Trailer hitch wiring mystery: 3 terminals, but 4 functions

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  #1  
Old 11-24-09, 05:11 PM
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Trailer hitch wiring mystery: 3 terminals, but 4 functions

I was working at this rental today and this old guy was interested in buying the tenants 4 x 8 trailer. He got me involved, when he found out I was 'handy', because he did not know if his pickup truck's jack connector was the right one for the trailer jack. Plus he said he cannot hardly see. It was. It was in sorry shape with crud in some of the female terminals and green corrosion. I cleaned it all up for the guy.

Then I volt meter tested. I was only able to get 12 volts from one jack terminal to the green wire jack terminal, no matter what we did in the way of............

...well.......this is the mystery: The jack has 4 total terminals of which 3 are female, and one is male. One of the female's is the green and carries the ground. So answer me this: How can the trailer have 1. Lights on - 2. stop lights - 3. Left directional, - and 4. Right directional....when there are only 3 terminals and a green ground wire terminal? ???????

The old man tired of my testing and questioning finally said, "Let's just pull up to the trailer, hook my jack to the trailer, and see what happens." Well, right off the bat, the lights were on, but really dim. You could only see the faint glow when looking into their lenses head on. Then he tried one of the directional signals and they worked, but were dim. The brake lights did not cause the lights to get brighter, even though they did on the pickup itself.

The pickup's jack connector, and about 18 inches of that flat wire containing the 4 wires, was spliced into the individual wires near the rear of the truck. And one would presume that whoever did it (the old man bought the junk pickup truck that way) got it right, or else would have redone the job till it was right. But for some reason, I had either no power or like 4 volts of power to say a couple of those terminals. (Yes, I had thre polarity correct for DC testing, but I even switched my probes just to make sure) If it was MY truck, I would have guessed the connectors got corroded inside and needed to be redone, even though by looking at these specail square plastic coated connectors, I saw no evidence of salt/ corrosion The old man said he'd take care of it.

But what is still vexxing to me, as I am not familiar with trailer wiring jacks....... even if 3 of the terminals of the jack had 12 volts for each proper light function, along with the 4th ground terminal.......how on earth do you get the 4 functions that I listed with only 3 wires + ground? Yet, that was a typical standard jack. You always need lights at night + brakes + left signal + right signal. ?????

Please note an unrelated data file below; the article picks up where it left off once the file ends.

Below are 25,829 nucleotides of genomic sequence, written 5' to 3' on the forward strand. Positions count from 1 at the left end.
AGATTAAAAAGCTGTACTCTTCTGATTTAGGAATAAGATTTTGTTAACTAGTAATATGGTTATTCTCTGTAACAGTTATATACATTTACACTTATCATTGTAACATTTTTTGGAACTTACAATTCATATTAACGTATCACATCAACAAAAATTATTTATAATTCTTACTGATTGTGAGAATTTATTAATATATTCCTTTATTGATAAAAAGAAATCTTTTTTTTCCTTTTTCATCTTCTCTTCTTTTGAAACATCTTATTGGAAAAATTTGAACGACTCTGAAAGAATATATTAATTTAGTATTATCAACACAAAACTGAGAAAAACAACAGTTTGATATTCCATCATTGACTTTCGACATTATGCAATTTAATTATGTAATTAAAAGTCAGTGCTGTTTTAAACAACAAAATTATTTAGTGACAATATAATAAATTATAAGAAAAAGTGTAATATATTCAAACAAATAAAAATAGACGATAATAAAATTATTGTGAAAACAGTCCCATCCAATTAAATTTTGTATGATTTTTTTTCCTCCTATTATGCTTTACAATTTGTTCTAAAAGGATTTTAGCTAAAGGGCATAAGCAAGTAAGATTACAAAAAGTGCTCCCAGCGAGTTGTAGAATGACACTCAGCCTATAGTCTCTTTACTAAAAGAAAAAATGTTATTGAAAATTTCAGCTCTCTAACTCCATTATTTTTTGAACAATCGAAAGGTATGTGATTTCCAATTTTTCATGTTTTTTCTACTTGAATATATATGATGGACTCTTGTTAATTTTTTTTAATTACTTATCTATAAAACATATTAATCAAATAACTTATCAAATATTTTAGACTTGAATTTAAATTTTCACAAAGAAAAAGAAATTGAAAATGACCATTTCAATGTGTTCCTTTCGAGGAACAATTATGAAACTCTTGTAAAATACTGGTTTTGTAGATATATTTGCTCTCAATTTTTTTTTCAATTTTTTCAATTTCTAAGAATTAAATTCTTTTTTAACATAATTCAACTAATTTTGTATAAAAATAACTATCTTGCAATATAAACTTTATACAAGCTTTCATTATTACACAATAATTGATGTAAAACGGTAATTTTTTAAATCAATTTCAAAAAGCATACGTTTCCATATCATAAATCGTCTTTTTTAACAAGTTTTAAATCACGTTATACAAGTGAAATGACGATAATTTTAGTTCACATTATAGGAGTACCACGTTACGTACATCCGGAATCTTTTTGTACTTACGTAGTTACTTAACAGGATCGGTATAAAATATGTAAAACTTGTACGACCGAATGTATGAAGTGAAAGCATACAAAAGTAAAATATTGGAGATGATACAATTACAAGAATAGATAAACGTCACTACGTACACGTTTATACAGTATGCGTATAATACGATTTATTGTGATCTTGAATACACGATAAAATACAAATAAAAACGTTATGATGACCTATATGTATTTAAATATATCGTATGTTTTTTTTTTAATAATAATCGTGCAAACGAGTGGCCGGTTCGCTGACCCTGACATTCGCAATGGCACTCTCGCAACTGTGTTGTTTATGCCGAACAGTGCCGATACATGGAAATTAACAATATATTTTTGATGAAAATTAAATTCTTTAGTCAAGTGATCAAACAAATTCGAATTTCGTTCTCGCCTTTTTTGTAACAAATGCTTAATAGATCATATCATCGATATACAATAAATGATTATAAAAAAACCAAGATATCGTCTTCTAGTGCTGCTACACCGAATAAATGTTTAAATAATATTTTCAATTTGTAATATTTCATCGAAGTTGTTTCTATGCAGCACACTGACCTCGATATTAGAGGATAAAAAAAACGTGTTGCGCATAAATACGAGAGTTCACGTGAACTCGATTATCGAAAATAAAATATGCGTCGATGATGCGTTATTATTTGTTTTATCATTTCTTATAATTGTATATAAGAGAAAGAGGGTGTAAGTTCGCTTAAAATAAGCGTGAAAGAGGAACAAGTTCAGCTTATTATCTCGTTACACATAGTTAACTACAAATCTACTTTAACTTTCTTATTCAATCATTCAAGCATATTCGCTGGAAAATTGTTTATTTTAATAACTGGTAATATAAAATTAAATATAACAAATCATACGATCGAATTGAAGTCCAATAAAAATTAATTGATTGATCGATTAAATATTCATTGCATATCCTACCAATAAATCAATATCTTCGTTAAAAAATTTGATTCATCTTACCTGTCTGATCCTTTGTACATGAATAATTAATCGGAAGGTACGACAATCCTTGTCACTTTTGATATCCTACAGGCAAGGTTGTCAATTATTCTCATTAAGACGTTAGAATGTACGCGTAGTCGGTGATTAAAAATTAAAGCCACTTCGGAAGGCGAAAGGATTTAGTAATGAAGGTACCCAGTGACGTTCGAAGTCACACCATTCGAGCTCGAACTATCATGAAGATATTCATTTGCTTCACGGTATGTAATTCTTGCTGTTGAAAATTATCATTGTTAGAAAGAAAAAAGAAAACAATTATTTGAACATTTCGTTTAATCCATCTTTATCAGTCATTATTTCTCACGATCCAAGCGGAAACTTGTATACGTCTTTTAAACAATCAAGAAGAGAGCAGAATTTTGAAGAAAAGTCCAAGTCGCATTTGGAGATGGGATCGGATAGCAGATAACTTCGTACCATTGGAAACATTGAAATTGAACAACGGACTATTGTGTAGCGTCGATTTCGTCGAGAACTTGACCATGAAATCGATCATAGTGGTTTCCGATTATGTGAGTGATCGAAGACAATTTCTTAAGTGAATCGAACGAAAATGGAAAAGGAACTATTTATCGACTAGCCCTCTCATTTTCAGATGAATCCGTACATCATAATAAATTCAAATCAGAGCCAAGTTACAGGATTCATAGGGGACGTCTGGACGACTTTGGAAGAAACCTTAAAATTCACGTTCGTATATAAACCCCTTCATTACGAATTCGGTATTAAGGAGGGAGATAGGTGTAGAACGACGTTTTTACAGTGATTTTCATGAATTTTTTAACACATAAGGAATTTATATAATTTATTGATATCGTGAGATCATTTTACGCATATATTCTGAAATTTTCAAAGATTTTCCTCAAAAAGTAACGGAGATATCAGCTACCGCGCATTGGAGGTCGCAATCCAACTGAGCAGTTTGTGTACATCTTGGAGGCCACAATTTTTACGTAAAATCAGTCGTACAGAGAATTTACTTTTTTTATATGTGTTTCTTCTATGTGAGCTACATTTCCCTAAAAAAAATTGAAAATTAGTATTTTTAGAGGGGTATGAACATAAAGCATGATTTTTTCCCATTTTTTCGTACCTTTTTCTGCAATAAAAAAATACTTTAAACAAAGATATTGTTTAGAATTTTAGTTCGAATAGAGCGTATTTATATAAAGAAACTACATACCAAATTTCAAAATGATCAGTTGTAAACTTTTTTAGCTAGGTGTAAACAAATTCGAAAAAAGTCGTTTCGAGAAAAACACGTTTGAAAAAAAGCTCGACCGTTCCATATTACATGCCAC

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  #2  
Old 11-24-09, 05:25 PM
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Join Date: Jun 2008
Location: Eastern Georgia
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ecman,

color code for a 4-wire connectors as follows:
Yellow- left turn
green- right turn
brown-tail lights
white- ground

the brake light work thru the same wires the turn signals do.
hope this clears it up.
 
  #3  
Old 11-24-09, 05:35 PM
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White is ground? Why not green? What are they trying to do, confuse people?

So a directional filament is the same filament used for brakes? Is that the case also for the rear lights on a vehicle, usually?

BTW -THANKS!
 
  #4  
Old 11-24-09, 07:37 PM
Join Date: Jan 2007
Location: North Central Indiana
Posts: 916
Trailer lights

You are working from house wiring when you think of green as ground. On a vehicle this rule does not apply. I fell in to this trap one time on a travel trailer.
To expand on the turn/brake lights, when you apply the brakes current from the brake switch goes up thru the turn light switch. If the turn lights are off the current continues to BOTH brake lights. If a turn light is on the switch interrupts the brake current to that light and takes it over as a turn light. This applys to older vehicles, on the new ones with multiple lights its a different ball game
 
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